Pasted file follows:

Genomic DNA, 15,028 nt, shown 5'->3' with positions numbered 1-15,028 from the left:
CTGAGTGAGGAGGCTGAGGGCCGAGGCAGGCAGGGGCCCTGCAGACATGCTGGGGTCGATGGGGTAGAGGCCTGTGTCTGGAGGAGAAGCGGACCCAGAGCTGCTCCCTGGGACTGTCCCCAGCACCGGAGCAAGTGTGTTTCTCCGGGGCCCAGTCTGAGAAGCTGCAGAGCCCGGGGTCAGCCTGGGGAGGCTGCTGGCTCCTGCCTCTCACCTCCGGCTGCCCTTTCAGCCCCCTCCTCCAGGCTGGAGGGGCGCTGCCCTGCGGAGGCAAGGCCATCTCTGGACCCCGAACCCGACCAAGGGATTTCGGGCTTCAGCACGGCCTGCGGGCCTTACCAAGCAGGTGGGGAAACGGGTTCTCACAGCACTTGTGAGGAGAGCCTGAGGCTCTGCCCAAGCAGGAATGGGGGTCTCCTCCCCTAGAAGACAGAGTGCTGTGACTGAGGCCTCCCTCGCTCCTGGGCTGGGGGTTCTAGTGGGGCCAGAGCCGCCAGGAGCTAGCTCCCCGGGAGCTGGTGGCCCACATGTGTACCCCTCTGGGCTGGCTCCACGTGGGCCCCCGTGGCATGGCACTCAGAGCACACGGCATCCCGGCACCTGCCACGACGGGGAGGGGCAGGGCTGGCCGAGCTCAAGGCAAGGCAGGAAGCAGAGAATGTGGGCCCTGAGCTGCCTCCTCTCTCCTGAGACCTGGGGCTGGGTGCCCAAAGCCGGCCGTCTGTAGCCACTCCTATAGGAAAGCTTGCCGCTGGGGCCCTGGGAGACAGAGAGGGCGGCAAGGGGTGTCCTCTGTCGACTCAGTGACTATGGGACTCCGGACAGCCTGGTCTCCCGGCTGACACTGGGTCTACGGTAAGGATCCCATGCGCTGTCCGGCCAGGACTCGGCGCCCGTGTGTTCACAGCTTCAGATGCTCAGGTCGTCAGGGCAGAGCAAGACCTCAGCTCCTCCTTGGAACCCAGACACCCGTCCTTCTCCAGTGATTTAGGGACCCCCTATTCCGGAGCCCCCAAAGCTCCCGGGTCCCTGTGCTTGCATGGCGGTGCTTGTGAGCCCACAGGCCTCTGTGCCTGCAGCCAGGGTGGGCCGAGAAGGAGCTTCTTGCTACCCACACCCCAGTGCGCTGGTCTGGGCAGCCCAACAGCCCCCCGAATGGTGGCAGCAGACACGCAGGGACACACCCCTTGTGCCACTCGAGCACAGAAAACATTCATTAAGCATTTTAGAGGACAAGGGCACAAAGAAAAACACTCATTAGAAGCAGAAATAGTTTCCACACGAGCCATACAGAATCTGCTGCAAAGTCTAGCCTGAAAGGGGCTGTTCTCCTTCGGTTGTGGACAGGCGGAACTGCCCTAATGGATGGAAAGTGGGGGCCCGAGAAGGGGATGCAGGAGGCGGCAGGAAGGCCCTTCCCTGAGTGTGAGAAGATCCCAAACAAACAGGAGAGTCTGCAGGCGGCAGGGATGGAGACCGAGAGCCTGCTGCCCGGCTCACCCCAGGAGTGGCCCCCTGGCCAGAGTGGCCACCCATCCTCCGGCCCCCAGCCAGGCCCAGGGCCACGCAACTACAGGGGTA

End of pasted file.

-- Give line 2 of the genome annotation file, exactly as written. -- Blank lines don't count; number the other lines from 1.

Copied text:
CTGAGTGAGGAGGCTGAGGGCCGAGGCAGGCAGGGGCCCTGCAGACATGCTGGGGTCGATGGGGTAGAGGCCTGTGTCTGGAGGAGAAGCGGACCCAGAGCTGCTCCCTGGGACTGTCCCCAGCACCGGAGCAAGTGTGTTTCTCCGGGGCCCAGTCTGAGAAGCTGCAGAGCCCGGGGTCAGCCTGGGGAGGCTGCTGGCTCCTGCCTCTCACCTCCGGCTGCCCTTTCAGCCCCCTCCTCCAGGCTGGAGGGGCGCTGCCCTGCGGAGGCAAGGCCATCTCTGGACCCCGAACCCGACCAAGGGATTTCGGGCTTCAGCACGGCCTGCGGGCCTTACCAAGCAGGTGGGGAAACGGGTTCTCACAGCACTTGTGAGGAGAGCCTGAGGCTCTGCCCAAGCAGGAATGGGGGTCTCCTCCCCTAGAAGACAGAGTGCTGTGACTGAGGCCTCCCTCGCTCCTGGGCTGGGGGTTCTAGTGGGGCCAGAGCCGCCAGGAGCTAGCTCCCCGGGAGCTGGTGGCCCACATGTGTACCCCTCTGGGCTGGCTCCACGTGGGCCCCCGTGGCATGGCACTCAGAGCACACGGCATCCCGGCACCTGCCACGACGGGGAGGGGCAGGGCTGGCCGAGCTCAAGGCAAGGCAGGAAGCAGAGAATGTGGGCCCTGAGCTGCCTCCTCTCTCCTGAGACCTGGGGCTGGGTGCCCAAAGCCGGCCGTCTGTAGCCACTCCTATAGGAAAGCTTGCCGCTGGGGCCCTGGGAGACAGAGAGGGCGGCAAGGGGTGTCCTCTGTCGACTCAGTGACTATGGGACTCCGGACAGCCTGGTCTCCCGGCTGACACTGGGTCTACGGTAAGGATCCCATGCGCTGTCCGGCCAGGACTCGGCGCCCGTGTGTTCACAGCTTCAGATGCTCAGGTCGTCAGGGCAGAGCAAGACCTCAGCTCCTCCTTGGAACCCAGACACCCGTCCTTCTCCAGTGATTTAGGGACCCCCTATTCCGGAGCCCCCAAAGCTCCCGGGTCCCTGTGCTTGCATGGCGGTGCTTGTGAGCCCACAGGCCTCTGTGCCTGCAGCCAGGGTGGGCCGAGAAGGAGCTTCTTGCTACCCACACCCCAGTGCGCTGGTCTGGGCAGCCCAACAGCCCCCCGAATGGTGGCAGCAGACACGCAGGGACACACCCCTTGTGCCACTCGAGCACAGAAAACATTCATTAAGCATTTTAGAGGACAAGGGCACAAAGAAAAACACTCATTAGAAGCAGAAATAGTTTCCACACGAGCCATACAGAATCTGCTGCAAAGTCTAGCCTGAAAGGGGCTGTTCTCCTTCGGTTGTGGACAGGCGGAACTGCCCTAATGGATGGAAAGTGGGGGCCCGAGAAGGGGATGCAGGAGGCGGCAGGAAGGCCCTTCCCTGAGTGTGAGAAGATCCCAAACAAACAGGAGAGTCTGCAGGCGGCAGGGATGGAGACCGAGAGCCTGCTGCCCGGCTCACCCCAGGAGTGGCCCCCTGGCCAGAGTGGCCACCCATCCTCCGGCCCCCAGCCAGGCCCAGGGCCACGCAACTACAGGGGTA